Over the past year, 1,134 cubic meters of dioxin contaminated sediment have been removed from a lake in a Bien Hoa City public park. This is the effort between US and Vietnam to address war resolving war legacies, reported by US Consulate General HCMC on January 20.
– My Huyen
In the coming weeks, after restoration of grass and trees in the park, USAID and Vietnam’s Air Defense Air Force Command (ADAFC) will hand back the land to Bien Hoa City. This result is the first milestone achieved through the $300 million U.S. Government commitment to restoring the airbase and surrounding areas, which will take 10 years to complete.
At the request of the Government of Vietnam (GVN), the U.S. Government agreed to cooperate on dioxin remediation at Bien Hoa Airbase Area, the primary Agent Orange storage and handling site during the U.S.-Vietnam War and the largest remaining dioxin hotspot in Vietnam. In 2016, USAID completed an assessment of dioxin contamination at Bien Hoa.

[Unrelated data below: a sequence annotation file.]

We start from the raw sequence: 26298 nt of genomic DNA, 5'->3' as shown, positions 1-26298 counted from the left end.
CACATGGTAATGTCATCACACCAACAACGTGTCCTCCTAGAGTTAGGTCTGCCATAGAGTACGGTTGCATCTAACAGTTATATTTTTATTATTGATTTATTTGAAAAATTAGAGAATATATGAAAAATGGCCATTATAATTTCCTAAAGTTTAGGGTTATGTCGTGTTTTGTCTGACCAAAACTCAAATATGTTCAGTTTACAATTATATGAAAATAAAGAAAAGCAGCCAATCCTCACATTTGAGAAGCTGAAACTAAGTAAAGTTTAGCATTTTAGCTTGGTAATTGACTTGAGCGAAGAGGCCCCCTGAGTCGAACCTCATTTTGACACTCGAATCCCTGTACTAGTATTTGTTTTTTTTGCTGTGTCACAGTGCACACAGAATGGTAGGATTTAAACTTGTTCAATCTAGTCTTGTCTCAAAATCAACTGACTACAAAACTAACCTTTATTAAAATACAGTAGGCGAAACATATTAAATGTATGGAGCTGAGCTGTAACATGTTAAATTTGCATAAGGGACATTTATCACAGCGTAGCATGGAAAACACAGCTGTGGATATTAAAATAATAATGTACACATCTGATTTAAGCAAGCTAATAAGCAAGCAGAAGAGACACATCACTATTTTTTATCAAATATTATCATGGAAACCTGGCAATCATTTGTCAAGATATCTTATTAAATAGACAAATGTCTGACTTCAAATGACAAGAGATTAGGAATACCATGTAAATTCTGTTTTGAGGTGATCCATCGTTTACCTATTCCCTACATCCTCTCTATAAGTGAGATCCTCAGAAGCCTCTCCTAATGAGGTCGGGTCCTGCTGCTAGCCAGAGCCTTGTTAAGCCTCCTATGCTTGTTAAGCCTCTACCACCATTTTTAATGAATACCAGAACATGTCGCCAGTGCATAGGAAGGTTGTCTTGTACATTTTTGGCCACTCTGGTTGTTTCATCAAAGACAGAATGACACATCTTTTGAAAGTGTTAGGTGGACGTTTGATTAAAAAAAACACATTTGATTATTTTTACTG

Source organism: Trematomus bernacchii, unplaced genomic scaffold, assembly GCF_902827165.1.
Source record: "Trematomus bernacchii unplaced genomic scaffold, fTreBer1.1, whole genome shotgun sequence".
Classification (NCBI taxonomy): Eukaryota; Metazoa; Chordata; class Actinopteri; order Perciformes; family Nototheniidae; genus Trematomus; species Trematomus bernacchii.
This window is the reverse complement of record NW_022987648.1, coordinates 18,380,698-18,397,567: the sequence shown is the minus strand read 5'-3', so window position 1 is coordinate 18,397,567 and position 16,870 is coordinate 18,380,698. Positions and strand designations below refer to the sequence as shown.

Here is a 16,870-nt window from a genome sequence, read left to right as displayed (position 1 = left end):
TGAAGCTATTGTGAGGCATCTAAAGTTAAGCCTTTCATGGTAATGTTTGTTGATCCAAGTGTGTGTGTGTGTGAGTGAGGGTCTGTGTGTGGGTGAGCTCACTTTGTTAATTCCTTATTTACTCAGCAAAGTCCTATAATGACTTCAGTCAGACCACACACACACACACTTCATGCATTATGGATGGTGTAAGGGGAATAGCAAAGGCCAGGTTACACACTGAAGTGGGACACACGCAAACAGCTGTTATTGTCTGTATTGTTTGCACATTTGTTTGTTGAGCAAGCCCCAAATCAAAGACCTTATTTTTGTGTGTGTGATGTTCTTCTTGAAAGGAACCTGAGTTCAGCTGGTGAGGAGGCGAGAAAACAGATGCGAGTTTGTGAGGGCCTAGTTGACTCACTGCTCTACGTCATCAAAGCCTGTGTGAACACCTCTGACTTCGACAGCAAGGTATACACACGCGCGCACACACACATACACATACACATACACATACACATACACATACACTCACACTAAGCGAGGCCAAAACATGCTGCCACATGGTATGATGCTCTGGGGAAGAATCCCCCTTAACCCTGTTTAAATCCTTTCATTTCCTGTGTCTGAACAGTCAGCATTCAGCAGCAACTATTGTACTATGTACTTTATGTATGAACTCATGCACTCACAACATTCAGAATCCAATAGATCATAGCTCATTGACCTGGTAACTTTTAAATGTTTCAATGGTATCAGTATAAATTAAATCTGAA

The assessment identified almost 500,000 cubic meters of dioxin contaminated soil and sediment in need of remediation – almost four times the volume in Danang, another large remaining dioxin hotspots in Vietnam.
USAID and Vietnam’s Air Defense Air Force Command (ADAFC) also signed an additional land handover agreement which will focus on the removal of contaminated sediment over the next two years on the airbase.
The U.S. Government, through USAID and Government of Vietnam partners, including the National Action Center for Chemical and Environmental Treatment (NACCET), also launched a project to provide support for persons with disabilities in eight priority provinces. USAID has committed $65 million towards this project over the next five years to ensure that persons with disabilities can fully participate in society while improving their overall quality of life.
Additionally, the U.S. Government, through USAID, signed a letter of intent with the Office of the Standing Board for the National Steering Committee on Overcoming the Post-war Unexploded Ordnance (“UXO”) and Toxic Chemical Consequences in Vietnam to guide future cooperation and collaboration on joint war legacy communications.